This is why it is failing (incidentally, it affects the toLower call in your code as well).


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 Post subject:
PostPosted: Wed Dec 03, 2008 3:37 pm 
Little Foot
Little Foot

Joined: Sat Feb 11, 2006 11:04 am
Posts: 174
why doesnt my printSTRING() function work?

void printSTRING()
{

cout<<word[0];

menu();
}

Wouldnt that print out the first element of array word?


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 Post subject:
PostPosted: Wed Dec 03, 2008 4:19 pm 
Willamette
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What is it doing for you? I would think it would give the first character of whatever word you keyed in.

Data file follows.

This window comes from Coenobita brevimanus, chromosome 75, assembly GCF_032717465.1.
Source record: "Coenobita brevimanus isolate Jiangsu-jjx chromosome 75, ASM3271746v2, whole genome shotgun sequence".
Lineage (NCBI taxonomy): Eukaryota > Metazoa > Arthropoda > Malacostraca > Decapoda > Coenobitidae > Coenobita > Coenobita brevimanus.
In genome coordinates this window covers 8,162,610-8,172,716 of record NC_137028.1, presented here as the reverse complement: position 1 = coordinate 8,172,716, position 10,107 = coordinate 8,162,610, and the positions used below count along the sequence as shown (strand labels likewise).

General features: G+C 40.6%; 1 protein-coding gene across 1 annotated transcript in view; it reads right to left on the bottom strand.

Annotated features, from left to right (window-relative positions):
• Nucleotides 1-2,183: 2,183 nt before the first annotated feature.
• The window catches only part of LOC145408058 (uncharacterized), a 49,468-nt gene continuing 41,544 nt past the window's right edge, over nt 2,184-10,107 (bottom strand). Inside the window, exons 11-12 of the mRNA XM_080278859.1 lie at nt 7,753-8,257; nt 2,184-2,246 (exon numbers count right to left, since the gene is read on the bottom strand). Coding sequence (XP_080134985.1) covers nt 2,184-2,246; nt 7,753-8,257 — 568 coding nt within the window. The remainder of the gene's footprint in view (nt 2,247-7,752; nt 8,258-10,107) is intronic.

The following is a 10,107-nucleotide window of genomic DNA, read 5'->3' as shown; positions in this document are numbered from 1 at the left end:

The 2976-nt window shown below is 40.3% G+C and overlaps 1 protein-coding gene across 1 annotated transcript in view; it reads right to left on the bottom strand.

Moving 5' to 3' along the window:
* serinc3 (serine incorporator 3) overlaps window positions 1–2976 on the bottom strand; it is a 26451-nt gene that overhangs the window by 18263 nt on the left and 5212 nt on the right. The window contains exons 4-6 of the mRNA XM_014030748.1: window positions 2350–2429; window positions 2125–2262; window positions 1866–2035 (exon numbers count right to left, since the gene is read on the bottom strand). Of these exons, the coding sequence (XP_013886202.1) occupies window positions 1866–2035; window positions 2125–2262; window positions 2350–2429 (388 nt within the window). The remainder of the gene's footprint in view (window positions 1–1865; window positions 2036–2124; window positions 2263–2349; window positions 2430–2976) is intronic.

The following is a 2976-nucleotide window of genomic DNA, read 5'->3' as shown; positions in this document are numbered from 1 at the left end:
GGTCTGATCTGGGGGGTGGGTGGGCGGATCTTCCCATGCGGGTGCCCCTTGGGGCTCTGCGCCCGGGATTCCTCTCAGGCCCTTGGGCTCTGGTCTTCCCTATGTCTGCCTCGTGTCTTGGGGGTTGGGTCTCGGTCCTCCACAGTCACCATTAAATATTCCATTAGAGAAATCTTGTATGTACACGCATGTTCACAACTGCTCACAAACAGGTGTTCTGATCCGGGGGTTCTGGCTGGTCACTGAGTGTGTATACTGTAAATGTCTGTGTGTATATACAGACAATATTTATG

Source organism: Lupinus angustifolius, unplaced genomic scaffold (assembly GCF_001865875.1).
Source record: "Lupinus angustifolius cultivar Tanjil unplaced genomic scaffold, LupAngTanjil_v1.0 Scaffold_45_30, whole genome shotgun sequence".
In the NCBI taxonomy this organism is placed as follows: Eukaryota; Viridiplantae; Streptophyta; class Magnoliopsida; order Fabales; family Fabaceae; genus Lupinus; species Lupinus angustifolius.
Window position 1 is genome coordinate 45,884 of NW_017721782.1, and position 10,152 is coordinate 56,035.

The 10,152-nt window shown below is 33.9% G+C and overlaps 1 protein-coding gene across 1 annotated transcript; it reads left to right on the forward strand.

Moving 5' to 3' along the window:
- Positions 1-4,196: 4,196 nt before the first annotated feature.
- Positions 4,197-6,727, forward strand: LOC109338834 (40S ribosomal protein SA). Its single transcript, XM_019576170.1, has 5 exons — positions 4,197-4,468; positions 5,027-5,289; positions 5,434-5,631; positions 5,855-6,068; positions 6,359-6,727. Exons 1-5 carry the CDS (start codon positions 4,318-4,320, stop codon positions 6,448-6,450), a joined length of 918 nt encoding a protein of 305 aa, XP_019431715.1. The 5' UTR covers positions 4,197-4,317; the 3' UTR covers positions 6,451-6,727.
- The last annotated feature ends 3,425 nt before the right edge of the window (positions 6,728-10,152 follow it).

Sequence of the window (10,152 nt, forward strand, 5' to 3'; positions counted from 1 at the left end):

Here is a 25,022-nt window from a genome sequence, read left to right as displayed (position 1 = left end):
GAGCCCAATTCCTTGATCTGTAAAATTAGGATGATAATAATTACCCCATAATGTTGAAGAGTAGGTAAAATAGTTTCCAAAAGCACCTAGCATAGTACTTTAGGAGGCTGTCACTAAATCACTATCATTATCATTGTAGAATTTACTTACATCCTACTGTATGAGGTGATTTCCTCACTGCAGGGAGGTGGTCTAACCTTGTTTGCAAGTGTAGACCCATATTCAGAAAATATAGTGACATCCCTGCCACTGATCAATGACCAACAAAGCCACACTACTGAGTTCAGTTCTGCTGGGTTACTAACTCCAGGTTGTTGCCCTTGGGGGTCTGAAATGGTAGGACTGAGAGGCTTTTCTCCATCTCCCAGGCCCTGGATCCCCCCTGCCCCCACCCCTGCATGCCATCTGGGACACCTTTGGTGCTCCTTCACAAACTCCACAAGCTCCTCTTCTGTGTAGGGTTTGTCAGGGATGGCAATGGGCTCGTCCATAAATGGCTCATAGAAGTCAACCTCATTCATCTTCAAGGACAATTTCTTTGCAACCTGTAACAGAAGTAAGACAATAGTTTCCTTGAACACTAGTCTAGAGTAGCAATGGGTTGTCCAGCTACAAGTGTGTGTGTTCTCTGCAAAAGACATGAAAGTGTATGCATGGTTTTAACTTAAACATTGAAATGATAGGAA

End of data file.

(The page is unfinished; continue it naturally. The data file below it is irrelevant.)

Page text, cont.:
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 Post subject:
PostPosted: Wed Dec 03, 2008 4:22 pm 
Little Foot
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Posts: 123
But how does it know what "word" is? I do not see word passed a a parameter to the function.


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 Post subject:
PostPosted: Wed Dec 03, 2008 5:04 pm 
Little Foot
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Joined: Sat Feb 11, 2006 11:04 am
Posts: 174
Quertior wrote:
But how does it know what "word" is? I do not see word passed a a parameter to the function.


i put string word; as a global. for example, user inputs "hello" and it assigns it to variable word[1]. word[0] is going to = hello, correct? so if word[0] = hello i want to pass word which is global to the printSTRING function. And when its passed to the function i want it to convert the string to upper case. IIt looks like i cant do it this way: cin>> word;